Both mergers demonstrate the digitisation of the student recruitment industry. While agents are still prevalent, increasingly as with other things the search for which course and university is done online and logically digital enterprises aim to monetise that trend – here and here

Purdue’s deal with Kaplan encounters turbulence – Purdue’s deal to acquire Kaplan University was done on the provison that Purdue would not assume any of the liability for Kaplan University’s existing students. However, Indiana’s Education department is suggesting Purdue should assume liability and are threatening to withhold approval without it. Bizarrely, this would then make Purdue in breach of Indiana’s state laws that would prohibit taxpayers (because Purdue is a public university) from having to cover the liabilities. Probably just a hiccup – here

Team Human vs Machine

King’s College London launches business school without MBAs – This will make them the first leading British university to launch a business school without the famous qualification. Stephen Bach, Dean of the school said there was little support among businesses for an MBA programme and in particular the traditional 2-year MBA. Instead the School will focus on specialist Masters such as Innovation and focus on collaborative work and emotional intelligence. MBAs have lost much of their lustre as graduates opt for specialist masters (often with technology or innovation themes) or cheaper options e.g. online or part time MBAs – here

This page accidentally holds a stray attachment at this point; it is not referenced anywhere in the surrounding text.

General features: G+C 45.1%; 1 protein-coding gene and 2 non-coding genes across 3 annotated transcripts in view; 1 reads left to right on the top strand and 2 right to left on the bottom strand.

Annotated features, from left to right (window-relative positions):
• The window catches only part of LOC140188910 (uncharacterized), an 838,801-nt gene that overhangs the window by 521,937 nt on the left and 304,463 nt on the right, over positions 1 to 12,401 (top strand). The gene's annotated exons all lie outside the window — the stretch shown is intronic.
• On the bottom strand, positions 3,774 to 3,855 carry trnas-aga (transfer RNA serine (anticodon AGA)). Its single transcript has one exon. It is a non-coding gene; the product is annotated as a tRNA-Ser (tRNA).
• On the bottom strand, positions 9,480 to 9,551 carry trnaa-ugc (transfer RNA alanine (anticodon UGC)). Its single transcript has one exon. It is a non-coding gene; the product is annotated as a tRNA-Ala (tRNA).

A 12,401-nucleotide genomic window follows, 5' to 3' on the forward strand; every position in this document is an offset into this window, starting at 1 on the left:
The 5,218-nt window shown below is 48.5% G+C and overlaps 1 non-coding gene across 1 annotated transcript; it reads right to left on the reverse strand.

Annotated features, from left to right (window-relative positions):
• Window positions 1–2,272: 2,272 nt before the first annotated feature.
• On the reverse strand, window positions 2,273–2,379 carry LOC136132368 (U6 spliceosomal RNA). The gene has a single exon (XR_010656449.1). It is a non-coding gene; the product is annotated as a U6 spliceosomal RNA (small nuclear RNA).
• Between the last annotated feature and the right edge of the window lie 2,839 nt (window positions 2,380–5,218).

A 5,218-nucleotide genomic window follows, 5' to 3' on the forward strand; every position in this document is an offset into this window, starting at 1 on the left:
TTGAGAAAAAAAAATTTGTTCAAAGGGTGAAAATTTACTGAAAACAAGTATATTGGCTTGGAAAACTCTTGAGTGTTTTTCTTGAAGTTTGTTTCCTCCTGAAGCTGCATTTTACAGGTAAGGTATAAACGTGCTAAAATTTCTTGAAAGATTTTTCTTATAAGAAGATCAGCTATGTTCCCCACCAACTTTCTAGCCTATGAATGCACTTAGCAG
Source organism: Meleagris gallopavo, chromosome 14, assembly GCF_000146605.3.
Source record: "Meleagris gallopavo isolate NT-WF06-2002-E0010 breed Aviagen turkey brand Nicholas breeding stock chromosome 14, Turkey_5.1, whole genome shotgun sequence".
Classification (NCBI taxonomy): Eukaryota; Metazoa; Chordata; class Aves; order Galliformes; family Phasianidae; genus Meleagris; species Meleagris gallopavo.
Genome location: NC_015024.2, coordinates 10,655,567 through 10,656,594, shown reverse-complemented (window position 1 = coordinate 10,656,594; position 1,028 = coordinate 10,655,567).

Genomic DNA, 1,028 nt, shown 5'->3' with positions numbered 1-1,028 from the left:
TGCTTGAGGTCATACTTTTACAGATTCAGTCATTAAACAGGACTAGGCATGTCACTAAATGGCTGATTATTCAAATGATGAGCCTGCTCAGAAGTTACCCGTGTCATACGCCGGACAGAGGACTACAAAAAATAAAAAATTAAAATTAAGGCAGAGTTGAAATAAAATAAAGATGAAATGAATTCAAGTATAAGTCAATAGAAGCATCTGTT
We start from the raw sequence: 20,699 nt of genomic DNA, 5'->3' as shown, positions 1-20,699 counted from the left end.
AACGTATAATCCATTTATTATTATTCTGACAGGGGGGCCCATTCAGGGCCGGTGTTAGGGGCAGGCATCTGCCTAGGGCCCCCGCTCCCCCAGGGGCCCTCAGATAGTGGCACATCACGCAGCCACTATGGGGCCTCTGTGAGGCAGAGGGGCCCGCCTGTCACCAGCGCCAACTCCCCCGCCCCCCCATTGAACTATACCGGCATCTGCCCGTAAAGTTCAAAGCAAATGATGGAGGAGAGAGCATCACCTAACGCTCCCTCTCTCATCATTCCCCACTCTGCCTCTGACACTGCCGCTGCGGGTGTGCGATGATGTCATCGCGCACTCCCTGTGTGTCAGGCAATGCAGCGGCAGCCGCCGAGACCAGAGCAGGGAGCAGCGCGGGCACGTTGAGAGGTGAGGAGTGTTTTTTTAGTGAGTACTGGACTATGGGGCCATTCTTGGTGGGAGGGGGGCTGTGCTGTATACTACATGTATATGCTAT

Global Higher Education

In the knowledge economy, the metropolitan university is king

TEF rankings affecting international student choice – According to data from degree listing site Hotcourses, TEF (Teaching Excellence Framework) rankings for UK universities are already affecting international student choice. University rankings were previously determined by THE and QS which focused on research outcomes which are not necessarily of relevance to students. Gold rated universities under TEF saw their share of searches rise 13% to 37% especially among students from India, Thailand and Brazil. It’s questionable whether universities will be able to stay in their current form and some may decide to focus on one rating, that won’t occur soon however as TEF at least may well be scrapped with a change of government given Higher Education’s political salience in the UK –  here

Tangents

MIT researchers identify two types of brainwaves associated with different types of learning – MIT researchers can now distinguish via brainwave frequencies between the type of learning that allows you to follow the rules of chess (explicit learning) and the type that allows you to ride your bike (implicit). Interestingly, researchers found that in explicit learning, right and wrong answers both contributed to learning however in implicit learning only ‘right’ answers did. In short, falling off your bike does not help you ride your bike better. They hope this will help them better understand mental diseases such as Alzheimer’s as well as devise new pedagogies – here

Which is more important to educational success – background or mindset? Mindset, easy. McKinsey analysed PISA data and found that a positive mindset similar to Carole Dweck’s ‘Growth Mindset’ was a better predictor (30%) of success than background e.g. demographic, income (16%). Although they don’t explain what is a predictor of mindset – here

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  • dikstr

    These are fascinating topics well presented – but with one exception: misuse of verb tense and plurality. Some of the contributors need to find a mooc that will augment their English skills.